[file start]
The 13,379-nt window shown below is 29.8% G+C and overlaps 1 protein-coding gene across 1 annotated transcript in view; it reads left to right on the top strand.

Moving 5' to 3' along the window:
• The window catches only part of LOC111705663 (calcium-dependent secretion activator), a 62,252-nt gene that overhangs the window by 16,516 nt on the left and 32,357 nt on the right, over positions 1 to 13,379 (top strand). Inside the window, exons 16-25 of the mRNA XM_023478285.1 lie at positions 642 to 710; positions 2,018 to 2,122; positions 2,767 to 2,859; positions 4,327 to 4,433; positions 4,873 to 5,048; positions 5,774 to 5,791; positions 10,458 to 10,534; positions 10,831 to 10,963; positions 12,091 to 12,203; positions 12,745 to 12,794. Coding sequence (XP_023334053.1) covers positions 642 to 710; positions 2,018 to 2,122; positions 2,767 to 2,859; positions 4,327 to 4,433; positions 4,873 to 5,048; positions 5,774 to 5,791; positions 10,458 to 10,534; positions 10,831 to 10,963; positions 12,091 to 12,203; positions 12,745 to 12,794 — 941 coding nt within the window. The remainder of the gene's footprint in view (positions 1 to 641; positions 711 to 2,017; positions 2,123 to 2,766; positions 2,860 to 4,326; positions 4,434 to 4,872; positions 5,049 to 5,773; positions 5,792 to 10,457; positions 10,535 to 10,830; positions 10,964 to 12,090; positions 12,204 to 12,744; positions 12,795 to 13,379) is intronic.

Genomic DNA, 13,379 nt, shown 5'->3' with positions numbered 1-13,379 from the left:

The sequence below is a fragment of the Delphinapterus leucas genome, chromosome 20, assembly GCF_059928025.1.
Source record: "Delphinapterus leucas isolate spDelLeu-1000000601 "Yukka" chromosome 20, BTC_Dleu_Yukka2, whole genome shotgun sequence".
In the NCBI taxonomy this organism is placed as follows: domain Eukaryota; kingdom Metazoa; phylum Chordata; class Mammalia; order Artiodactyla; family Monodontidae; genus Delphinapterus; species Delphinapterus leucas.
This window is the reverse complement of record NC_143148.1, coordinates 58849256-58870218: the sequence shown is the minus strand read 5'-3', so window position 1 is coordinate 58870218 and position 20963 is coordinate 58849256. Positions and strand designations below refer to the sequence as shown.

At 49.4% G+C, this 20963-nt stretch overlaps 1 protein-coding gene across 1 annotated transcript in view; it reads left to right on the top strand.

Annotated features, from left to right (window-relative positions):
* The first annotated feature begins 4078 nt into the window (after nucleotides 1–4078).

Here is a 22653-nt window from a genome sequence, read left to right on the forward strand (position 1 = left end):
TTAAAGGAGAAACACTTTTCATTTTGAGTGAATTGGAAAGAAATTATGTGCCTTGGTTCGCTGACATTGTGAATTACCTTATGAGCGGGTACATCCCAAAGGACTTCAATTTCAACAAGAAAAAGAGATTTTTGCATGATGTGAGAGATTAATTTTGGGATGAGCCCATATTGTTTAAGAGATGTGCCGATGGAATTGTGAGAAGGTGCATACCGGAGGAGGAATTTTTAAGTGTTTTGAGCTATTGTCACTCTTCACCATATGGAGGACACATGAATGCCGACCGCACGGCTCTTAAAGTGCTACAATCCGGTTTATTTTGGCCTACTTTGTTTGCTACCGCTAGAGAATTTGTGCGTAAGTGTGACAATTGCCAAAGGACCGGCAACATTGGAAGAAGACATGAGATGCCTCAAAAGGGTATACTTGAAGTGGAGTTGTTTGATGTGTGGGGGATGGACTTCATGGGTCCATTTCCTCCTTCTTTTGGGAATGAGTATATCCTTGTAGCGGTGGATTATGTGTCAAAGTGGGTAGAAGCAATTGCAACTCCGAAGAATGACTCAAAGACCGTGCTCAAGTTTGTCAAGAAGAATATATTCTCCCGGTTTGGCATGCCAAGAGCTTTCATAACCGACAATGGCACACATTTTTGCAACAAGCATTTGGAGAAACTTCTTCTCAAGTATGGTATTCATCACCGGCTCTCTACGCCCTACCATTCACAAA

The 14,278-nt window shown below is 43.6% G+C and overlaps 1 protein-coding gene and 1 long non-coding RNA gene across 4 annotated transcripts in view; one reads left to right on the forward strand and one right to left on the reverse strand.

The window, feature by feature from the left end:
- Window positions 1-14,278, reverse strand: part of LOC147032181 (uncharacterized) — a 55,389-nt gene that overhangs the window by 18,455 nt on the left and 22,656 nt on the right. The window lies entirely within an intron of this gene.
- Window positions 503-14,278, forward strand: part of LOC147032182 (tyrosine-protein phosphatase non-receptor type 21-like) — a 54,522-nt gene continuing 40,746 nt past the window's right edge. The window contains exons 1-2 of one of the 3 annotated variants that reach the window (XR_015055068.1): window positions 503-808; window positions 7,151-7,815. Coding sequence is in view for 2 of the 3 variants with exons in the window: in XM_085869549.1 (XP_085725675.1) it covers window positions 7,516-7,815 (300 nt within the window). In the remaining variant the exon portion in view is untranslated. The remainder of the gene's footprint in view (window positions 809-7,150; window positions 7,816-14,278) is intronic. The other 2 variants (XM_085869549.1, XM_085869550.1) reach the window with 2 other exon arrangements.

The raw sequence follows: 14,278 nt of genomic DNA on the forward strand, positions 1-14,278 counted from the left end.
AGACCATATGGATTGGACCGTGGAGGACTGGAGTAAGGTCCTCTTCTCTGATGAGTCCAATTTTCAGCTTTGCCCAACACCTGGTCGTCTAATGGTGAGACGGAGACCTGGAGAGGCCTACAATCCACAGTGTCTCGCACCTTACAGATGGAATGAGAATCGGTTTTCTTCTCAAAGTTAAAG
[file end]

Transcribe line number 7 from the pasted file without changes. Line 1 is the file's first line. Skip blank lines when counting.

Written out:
In the NCBI taxonomy this organism is placed as follows: domain Eukaryota; kingdom Metazoa; phylum Chordata; class Mammalia; order Artiodactyla; family Monodontidae; genus Delphinapterus; species Delphinapterus leucas.